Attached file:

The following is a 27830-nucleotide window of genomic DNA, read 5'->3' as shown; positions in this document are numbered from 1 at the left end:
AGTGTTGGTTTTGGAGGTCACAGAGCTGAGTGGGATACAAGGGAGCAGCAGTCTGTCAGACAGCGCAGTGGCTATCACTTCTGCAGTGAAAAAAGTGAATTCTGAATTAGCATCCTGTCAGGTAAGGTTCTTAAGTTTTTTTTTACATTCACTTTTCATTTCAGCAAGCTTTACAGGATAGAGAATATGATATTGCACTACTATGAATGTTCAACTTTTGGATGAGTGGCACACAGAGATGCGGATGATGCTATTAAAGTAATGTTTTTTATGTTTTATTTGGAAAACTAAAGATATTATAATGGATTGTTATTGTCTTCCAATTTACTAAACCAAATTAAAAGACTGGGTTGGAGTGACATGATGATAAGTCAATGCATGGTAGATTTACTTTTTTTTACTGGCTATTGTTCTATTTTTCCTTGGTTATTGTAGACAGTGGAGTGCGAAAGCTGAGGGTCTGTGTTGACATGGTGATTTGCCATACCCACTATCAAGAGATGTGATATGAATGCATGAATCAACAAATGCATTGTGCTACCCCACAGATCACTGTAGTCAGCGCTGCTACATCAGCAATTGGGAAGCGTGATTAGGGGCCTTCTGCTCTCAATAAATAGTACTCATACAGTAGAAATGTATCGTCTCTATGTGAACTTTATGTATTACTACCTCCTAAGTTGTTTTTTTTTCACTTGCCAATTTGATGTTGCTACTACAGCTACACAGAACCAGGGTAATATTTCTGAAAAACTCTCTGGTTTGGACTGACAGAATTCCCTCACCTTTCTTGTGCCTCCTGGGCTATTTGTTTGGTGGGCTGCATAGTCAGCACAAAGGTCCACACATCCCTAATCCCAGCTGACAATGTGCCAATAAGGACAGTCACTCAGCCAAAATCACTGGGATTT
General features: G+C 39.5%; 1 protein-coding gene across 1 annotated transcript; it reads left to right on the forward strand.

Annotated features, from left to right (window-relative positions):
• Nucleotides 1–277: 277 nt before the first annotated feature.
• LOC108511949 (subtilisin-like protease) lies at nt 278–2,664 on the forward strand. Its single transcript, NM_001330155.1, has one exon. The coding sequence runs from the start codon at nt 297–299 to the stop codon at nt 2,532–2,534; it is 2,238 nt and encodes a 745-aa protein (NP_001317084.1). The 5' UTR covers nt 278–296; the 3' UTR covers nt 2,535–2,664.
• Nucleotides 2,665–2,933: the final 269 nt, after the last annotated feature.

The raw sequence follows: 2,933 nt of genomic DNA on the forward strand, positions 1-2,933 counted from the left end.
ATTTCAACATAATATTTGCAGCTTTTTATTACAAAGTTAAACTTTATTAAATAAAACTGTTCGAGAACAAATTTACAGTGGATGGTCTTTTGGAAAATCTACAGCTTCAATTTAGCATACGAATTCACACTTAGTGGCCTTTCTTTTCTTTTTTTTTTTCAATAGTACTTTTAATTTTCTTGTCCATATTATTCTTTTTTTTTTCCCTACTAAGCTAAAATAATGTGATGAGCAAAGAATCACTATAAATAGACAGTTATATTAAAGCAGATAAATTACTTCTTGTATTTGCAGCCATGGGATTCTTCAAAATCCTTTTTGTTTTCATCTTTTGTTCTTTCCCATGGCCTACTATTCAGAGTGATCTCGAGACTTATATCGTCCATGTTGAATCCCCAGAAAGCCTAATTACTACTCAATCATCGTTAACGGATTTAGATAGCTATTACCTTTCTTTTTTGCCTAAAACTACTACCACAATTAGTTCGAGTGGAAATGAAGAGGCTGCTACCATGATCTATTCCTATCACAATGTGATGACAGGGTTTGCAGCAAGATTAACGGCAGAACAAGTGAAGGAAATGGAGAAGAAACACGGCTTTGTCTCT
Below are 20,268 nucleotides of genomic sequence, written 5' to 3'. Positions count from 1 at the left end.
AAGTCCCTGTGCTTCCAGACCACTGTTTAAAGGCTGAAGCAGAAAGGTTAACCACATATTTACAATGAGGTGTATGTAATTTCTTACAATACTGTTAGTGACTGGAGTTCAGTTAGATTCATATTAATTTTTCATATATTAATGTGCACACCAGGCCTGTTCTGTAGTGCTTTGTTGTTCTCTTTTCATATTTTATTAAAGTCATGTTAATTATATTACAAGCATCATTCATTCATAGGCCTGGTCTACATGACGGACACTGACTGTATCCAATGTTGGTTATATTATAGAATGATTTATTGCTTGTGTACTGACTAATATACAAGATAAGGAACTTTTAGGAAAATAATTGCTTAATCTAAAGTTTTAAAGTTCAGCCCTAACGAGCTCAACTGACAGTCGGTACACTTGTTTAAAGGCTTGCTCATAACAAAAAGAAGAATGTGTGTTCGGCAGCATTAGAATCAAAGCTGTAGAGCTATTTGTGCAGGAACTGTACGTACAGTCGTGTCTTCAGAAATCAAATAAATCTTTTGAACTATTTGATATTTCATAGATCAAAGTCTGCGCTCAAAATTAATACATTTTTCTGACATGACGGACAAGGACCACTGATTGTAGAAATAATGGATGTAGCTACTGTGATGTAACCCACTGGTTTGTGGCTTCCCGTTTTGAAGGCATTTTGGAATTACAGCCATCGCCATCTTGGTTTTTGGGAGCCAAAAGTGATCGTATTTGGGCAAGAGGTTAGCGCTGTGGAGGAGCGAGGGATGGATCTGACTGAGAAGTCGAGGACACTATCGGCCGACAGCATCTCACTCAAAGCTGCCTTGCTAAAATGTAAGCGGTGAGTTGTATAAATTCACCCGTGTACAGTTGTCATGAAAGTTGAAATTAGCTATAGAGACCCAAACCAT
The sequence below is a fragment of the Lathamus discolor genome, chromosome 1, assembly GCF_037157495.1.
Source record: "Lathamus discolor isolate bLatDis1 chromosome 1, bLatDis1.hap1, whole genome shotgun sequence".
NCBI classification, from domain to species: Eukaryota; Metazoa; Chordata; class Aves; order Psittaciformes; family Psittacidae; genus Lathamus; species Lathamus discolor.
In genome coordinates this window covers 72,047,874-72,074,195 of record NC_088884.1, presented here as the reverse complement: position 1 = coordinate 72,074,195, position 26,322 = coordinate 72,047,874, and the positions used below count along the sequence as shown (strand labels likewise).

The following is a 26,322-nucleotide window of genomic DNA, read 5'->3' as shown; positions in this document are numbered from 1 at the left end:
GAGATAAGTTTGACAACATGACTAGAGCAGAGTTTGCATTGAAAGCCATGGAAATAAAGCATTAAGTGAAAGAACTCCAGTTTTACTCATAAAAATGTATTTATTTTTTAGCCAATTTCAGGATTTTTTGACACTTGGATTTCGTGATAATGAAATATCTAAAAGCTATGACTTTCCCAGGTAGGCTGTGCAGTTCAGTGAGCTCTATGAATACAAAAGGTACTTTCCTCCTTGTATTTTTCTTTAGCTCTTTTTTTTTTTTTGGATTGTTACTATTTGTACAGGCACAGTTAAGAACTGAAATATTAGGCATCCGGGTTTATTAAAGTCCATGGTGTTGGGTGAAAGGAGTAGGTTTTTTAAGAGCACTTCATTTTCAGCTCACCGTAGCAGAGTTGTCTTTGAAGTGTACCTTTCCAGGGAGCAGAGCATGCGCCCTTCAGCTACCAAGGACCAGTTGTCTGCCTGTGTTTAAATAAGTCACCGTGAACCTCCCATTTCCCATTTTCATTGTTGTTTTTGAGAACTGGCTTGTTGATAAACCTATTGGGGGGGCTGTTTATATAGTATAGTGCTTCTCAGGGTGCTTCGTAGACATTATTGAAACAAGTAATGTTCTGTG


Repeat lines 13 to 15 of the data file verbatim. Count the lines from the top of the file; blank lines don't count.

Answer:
Source record: "Lathamus discolor isolate bLatDis1 chromosome 1, bLatDis1.hap1, whole genome shotgun sequence".
NCBI classification, from domain to species: Eukaryota; Metazoa; Chordata; class Aves; order Psittaciformes; family Psittacidae; genus Lathamus; species Lathamus discolor.
In genome coordinates this window covers 72,047,874-72,074,195 of record NC_088884.1, presented here as the reverse complement: position 1 = coordinate 72,074,195, position 26,322 = coordinate 72,047,874, and the positions used below count along the sequence as shown (strand labels likewise).